Reading and Writing Serial EEPROMs
Before we get into the hookup it's probably a good idea to familiarize ourselves with EEPROM and the history of ROM in general. That said, if you don't nerd-out on computer history it's probably safe to skip that section.
What is ROM?
Read-Only Memory (ROM) is a type of computer memory which, generally speaking, is only programmed once (or very occasionally) and then gets read from the rest of the time. This is because it's very slow — or impossible — to write new data to ROM. The trade-off for very slow write times — traditionally — is that it's also non-volatile meaning that the data doesn't go away when power is removed from the device. This makes it ideal for things like firmware which need to be "remembered" by the computer, but never actually change. The BIOS in your PC is stored on a form of ROM.
A Brief History of ROM
Early "Stored-Program" type computers — such as desk calculators and keyboard interpreters — began using ROM in the form of Diode Matrix ROM. This was memory made up of discrete semiconductor diodes placed on a specially organized PCB. This gave way to Mask ROM with the advent of integrated circuits. Mask ROM was a lot like Diode Matrix ROM only it was implemented on a much smaller scale. This meant, however, that you couldn't just move a couple of diodes around with a soldering iron and reprogram it. Mask ROM had to be programmed by the manufacturer and was thereafter not alterable.
Unfortunately, Mask ROM was expensive and took a long time to produce because each new program required a brand new device to be manufactured by a foundry. In 1956, however, this problem was solved with the invention of PROM (Programmable ROM) which allowed developers to program the chips themselves. That meant manufacturers could produce millions of the same unprogrammed device which made it cheaper and more practical. PROM, however, could only be written to once using a high-voltage programming device. After a PROM device was programmed, there was no way to return the device to its unprogrammed state.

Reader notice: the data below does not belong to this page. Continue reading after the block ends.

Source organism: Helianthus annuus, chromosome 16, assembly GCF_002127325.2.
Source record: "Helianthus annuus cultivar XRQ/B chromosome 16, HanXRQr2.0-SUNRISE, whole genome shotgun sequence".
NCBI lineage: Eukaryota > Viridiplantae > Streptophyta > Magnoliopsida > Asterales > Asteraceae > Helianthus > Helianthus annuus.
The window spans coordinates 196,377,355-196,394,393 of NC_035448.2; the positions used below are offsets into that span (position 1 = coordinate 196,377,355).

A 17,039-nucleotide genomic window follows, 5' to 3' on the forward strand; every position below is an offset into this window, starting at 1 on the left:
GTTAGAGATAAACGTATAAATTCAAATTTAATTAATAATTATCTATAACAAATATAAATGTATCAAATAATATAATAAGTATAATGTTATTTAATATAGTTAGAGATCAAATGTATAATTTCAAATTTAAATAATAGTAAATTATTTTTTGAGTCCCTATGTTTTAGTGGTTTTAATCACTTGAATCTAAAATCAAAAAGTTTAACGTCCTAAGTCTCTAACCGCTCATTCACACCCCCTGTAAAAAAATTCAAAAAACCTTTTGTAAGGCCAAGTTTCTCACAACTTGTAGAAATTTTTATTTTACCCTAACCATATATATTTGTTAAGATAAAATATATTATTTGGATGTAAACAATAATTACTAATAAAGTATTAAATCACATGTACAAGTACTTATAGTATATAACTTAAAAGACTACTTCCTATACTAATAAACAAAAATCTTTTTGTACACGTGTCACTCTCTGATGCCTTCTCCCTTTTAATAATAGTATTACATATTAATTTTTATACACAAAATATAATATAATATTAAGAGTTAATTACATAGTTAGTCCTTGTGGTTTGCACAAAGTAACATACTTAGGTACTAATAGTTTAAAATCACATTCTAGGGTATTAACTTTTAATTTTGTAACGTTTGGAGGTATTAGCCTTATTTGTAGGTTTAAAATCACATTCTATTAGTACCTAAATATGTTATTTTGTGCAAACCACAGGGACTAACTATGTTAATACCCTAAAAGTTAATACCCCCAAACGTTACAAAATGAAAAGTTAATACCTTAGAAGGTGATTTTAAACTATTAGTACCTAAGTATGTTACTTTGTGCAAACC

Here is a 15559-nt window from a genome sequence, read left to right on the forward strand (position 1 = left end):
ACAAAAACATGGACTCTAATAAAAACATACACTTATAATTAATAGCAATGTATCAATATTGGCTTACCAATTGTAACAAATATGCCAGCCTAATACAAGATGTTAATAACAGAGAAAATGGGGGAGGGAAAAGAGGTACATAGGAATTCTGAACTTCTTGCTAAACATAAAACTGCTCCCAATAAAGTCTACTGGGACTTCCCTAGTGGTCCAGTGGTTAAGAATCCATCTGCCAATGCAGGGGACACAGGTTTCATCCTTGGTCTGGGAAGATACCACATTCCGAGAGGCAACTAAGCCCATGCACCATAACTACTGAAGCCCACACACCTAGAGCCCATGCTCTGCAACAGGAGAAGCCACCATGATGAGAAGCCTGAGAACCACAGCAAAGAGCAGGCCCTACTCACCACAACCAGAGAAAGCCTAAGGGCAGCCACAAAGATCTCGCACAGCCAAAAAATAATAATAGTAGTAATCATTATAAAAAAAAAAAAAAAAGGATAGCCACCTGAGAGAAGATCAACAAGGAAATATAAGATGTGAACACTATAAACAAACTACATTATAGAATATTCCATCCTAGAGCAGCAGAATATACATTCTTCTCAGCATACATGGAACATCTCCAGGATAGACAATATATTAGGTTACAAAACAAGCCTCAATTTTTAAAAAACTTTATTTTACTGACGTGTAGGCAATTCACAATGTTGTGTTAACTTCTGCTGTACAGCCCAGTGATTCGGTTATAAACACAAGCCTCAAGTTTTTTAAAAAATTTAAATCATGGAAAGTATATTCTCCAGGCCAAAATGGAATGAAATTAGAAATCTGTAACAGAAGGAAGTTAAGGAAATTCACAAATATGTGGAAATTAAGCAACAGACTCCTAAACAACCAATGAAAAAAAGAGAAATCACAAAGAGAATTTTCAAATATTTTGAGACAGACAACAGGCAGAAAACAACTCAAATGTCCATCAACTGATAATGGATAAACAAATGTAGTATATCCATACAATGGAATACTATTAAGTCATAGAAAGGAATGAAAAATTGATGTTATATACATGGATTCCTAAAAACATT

This changed in 1971 with the invention of EPROM (Erasable Programmable ROM) which — besides adding another letter to the acronym — brought with it the ability to erase the device and return it to a "blank" state using a strong UV light source. That's right, you had to shine a bright light on the IC to reprogram it, how cool is that? Well, it turns out it's pretty cool unless you're a developer working on firmware in which case you'd really like to be able to reprogram the device using electrical signals. This finally became a reality in 1983 with the development of EEPROM (Electrically Erasable Programmable ROM) and with that, we arrive at the current day unwieldy acronym.
Quirks of EEPROM
There are two major drawbacks to EEPROM as a method of data storage. In most applications the pros outweigh the cons, but you should be aware of them before incorporating EEPROM into your next design.
First of all, the technology that makes EEPROM work also limits the number of times that it can be re-written. This has to do with electrons becoming trapped in the transistors that make up the ROM and building up until the charge difference between a "1" and a "0" is unrecognizable. But don't worry, most EEPROMs have a maximum re-write number of 1 million or more. As long as you're not continuously writing to the EERPROM it's unlikely you'll hit this maximum.
Secondly, EEPROM will not be erased if you remove power from it, but it won't hold onto your data indefinitely. Electrons can drift out of the transistors and through the insulator, effectively erasing the EEPROM over time. That said, this usually occurs over the course of years (although it can be accelerated by heat). Most manufacturers say that your data is safe on EEPROM for 10 years or more at room temperature.
And there's one more thing you should keep in mind when selecting an EEPROM device for your project. EEPROM capacity is measured in bits and not bytes. A 256K EEPROM will hold 256Kbits of data, in other words, just 32KB.